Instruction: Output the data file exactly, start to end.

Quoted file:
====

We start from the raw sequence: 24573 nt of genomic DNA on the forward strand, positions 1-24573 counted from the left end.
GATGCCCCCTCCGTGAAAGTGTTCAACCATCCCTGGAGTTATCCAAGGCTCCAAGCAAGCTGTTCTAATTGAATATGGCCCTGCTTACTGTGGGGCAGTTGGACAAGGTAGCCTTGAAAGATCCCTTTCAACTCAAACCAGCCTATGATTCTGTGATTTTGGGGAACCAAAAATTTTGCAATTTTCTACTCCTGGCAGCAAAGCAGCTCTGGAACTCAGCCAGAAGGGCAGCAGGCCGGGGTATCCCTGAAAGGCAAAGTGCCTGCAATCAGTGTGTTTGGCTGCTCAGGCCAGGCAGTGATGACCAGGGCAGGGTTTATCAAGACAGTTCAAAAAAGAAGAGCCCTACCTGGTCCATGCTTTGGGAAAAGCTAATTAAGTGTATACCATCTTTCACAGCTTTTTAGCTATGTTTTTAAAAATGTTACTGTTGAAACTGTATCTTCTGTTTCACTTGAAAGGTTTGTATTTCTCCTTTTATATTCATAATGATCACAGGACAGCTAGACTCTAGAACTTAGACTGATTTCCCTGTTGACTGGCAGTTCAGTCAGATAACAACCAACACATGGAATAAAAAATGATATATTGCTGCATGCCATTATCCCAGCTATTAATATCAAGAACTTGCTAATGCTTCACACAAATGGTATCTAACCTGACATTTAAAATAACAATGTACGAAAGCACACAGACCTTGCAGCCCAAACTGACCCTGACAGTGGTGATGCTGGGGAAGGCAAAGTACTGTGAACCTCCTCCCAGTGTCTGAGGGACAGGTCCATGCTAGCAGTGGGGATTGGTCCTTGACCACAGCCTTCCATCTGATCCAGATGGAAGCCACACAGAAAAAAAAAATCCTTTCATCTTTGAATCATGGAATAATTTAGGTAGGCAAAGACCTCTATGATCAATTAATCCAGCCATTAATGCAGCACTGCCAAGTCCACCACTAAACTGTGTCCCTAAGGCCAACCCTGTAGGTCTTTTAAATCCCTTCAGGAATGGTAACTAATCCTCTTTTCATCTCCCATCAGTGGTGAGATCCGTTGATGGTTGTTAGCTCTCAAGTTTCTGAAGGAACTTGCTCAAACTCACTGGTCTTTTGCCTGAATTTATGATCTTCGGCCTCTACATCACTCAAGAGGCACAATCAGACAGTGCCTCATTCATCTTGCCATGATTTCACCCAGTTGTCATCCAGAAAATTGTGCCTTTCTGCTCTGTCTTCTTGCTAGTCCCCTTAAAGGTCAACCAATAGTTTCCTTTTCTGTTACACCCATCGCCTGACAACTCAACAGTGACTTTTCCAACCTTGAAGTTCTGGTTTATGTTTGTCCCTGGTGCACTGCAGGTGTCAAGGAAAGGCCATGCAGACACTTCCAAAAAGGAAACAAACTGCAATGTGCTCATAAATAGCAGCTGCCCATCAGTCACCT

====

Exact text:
We start from the raw sequence: 24573 nt of genomic DNA on the forward strand, positions 1-24573 counted from the left end.
GATGCCCCCTCCGTGAAAGTGTTCAACCATCCCTGGAGTTATCCAAGGCTCCAAGCAAGCTGTTCTAATTGAATATGGCCCTGCTTACTGTGGGGCAGTTGGACAAGGTAGCCTTGAAAGATCCCTTTCAACTCAAACCAGCCTATGATTCTGTGATTTTGGGGAACCAAAAATTTTGCAATTTTCTACTCCTGGCAGCAAAGCAGCTCTGGAACTCAGCCAGAAGGGCAGCAGGCCGGGGTATCCCTGAAAGGCAAAGTGCCTGCAATCAGTGTGTTTGGCTGCTCAGGCCAGGCAGTGATGACCAGGGCAGGGTTTATCAAGACAGTTCAAAAAAGAAGAGCCCTACCTGGTCCATGCTTTGGGAAAAGCTAATTAAGTGTATACCATCTTTCACAGCTTTTTAGCTATGTTTTTAAAAATGTTACTGTTGAAACTGTATCTTCTGTTTCACTTGAAAGGTTTGTATTTCTCCTTTTATATTCATAATGATCACAGGACAGCTAGACTCTAGAACTTAGACTGATTTCCCTGTTGACTGGCAGTTCAGTCAGATAACAACCAACACATGGAATAAAAAATGATATATTGCTGCATGCCATTATCCCAGCTATTAATATCAAGAACTTGCTAATGCTTCACACAAATGGTATCTAACCTGACATTTAAAATAACAATGTACGAAAGCACACAGACCTTGCAGCCCAAACTGACCCTGACAGTGGTGATGCTGGGGAAGGCAAAGTACTGTGAACCTCCTCCCAGTGTCTGAGGGACAGGTCCATGCTAGCAGTGGGGATTGGTCCTTGACCACAGCCTTCCATCTGATCCAGATGGAAGCCACACAGAAAAAAAAAATCCTTTCATCTTTGAATCATGGAATAATTTAGGTAGGCAAAGACCTCTATGATCAATTAATCCAGCCATTAATGCAGCACTGCCAAGTCCACCACTAAACTGTGTCCCTAAGGCCAACCCTGTAGGTCTTTTAAATCCCTTCAGGAATGGTAACTAATCCTCTTTTCATCTCCCATCAGTGGTGAGATCCGTTGATGGTTGTTAGCTCTCAAGTTTCTGAAGGAACTTGCTCAAACTCACTGGTCTTTTGCCTGAATTTATGATCTTCGGCCTCTACATCACTCAAGAGGCACAATCAGACAGTGCCTCATTCATCTTGCCATGATTTCACCCAGTTGTCATCCAGAAAATTGTGCCTTTCTGCTCTGTCTTCTTGCTAGTCCCCTTAAAGGTCAACCAATAGTTTCCTTTTCTGTTACACCCATCGCCTGACAACTCAACAGTGACTTTTCCAACCTTGAAGTTCTGGTTTATGTTTGTCCCTGGTGCACTGCAGGTGTCAAGGAAAGGCCATGCAGACACTTCCAAAAAGGAAACAAACTGCAATGTGCTCATAAATAGCAGCTGCCCATCAGTCACCT